Things I would fix when I come back to this project:

  • it was pointed out to me that I could have better articulated the “wrist” joint of the arm. It’s just a block in this version, but some more accurate mechanism is in order in the future.
  • I also need to seriously R&D creating materials in UDK. As much as I enjoy texturing (when my computer isn’t chugging while I attempt to texture), I can only ever get so far with textures alone.
  • Also, I could definitely afford to put some of the nuts and bolts on the model itself instead of just in the maps. I was well below the original tri-count limit and I’ve got spare UV space in a couple spots.
  • On the subject of UV’s, the very top of the model somehow wound up slightly overlapping another shell. Of course the overlap isn’t really noticeable because neither chunk of the model is likely to be seen by the player (the very top and the inside of the top chunk, where the big axle sits)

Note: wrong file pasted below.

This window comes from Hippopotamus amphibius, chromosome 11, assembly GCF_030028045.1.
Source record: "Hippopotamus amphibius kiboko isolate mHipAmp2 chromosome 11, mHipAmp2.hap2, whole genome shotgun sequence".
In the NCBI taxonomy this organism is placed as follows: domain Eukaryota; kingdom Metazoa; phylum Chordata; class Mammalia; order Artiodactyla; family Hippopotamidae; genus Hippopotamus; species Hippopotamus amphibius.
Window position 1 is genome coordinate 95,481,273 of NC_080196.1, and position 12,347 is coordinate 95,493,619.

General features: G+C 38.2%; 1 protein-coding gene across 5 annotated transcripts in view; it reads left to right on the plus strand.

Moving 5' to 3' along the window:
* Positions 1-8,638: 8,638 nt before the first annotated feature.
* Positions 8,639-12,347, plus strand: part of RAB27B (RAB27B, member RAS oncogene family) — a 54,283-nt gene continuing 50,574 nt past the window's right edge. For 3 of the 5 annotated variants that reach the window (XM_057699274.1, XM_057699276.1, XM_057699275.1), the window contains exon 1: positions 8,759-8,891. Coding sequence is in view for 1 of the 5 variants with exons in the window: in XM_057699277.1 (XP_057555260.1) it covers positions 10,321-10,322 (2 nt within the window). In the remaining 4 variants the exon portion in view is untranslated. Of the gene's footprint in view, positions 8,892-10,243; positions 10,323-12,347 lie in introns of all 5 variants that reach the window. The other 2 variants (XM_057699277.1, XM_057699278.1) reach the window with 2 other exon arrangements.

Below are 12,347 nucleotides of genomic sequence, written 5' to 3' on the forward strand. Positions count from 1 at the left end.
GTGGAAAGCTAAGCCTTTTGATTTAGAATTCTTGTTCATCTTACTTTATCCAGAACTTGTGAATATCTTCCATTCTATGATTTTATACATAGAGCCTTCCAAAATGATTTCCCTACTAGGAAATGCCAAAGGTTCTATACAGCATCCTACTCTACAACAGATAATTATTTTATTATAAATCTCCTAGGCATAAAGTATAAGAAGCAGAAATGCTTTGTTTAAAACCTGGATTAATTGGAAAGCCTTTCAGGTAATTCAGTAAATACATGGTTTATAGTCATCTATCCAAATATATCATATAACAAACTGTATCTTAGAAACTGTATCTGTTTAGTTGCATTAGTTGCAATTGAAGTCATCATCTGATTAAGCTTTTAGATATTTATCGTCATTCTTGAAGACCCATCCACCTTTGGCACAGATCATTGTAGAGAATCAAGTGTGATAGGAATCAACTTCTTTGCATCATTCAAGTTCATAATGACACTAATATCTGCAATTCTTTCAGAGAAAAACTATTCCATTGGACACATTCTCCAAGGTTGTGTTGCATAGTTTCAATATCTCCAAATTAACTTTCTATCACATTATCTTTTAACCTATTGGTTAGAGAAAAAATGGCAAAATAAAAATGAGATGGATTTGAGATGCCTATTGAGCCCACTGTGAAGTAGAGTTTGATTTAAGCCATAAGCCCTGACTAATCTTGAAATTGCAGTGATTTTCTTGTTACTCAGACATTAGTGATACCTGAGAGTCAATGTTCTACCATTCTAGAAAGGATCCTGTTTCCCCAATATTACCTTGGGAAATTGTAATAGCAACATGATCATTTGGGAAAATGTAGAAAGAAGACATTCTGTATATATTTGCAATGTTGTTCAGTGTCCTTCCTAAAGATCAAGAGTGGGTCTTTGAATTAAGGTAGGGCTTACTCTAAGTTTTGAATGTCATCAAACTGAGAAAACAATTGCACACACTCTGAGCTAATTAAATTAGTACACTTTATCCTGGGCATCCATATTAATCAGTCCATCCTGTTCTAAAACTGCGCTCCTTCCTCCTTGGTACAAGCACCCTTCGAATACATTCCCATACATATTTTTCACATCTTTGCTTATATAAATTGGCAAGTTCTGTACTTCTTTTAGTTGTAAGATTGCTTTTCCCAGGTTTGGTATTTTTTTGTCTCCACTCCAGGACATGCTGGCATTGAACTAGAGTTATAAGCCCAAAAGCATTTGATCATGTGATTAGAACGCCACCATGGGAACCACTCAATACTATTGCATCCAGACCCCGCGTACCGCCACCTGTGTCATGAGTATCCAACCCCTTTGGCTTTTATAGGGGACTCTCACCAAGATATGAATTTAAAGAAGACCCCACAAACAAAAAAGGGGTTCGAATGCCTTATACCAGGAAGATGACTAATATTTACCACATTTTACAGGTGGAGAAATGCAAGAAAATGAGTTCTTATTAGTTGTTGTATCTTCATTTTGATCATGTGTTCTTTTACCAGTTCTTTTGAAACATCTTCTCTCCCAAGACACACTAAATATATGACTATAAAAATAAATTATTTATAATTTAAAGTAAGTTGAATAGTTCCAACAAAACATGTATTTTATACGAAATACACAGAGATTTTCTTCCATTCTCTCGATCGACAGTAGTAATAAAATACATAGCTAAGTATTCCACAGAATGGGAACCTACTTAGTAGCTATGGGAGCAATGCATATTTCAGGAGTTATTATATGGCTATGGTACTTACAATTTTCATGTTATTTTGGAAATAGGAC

Somewhat amusing aside, the logo on the upper chunk of the arm is the logo of Cyberdyne Systems, whom, I’m told, are currently at work bringing about Judgement Day with their work on Skynet.

*And I do mean forcing, not just in that the prompt stipulated that Max was required, but also that Maya and xNormal were doing everything in their power to keep me honest, from refusing to import the .objs that I exported from Max to simply baking normals and AO that didn’t correspond to the UV’s on over half the model. These programs are to be commended for their overbearing commitment to my not cheating on this art test.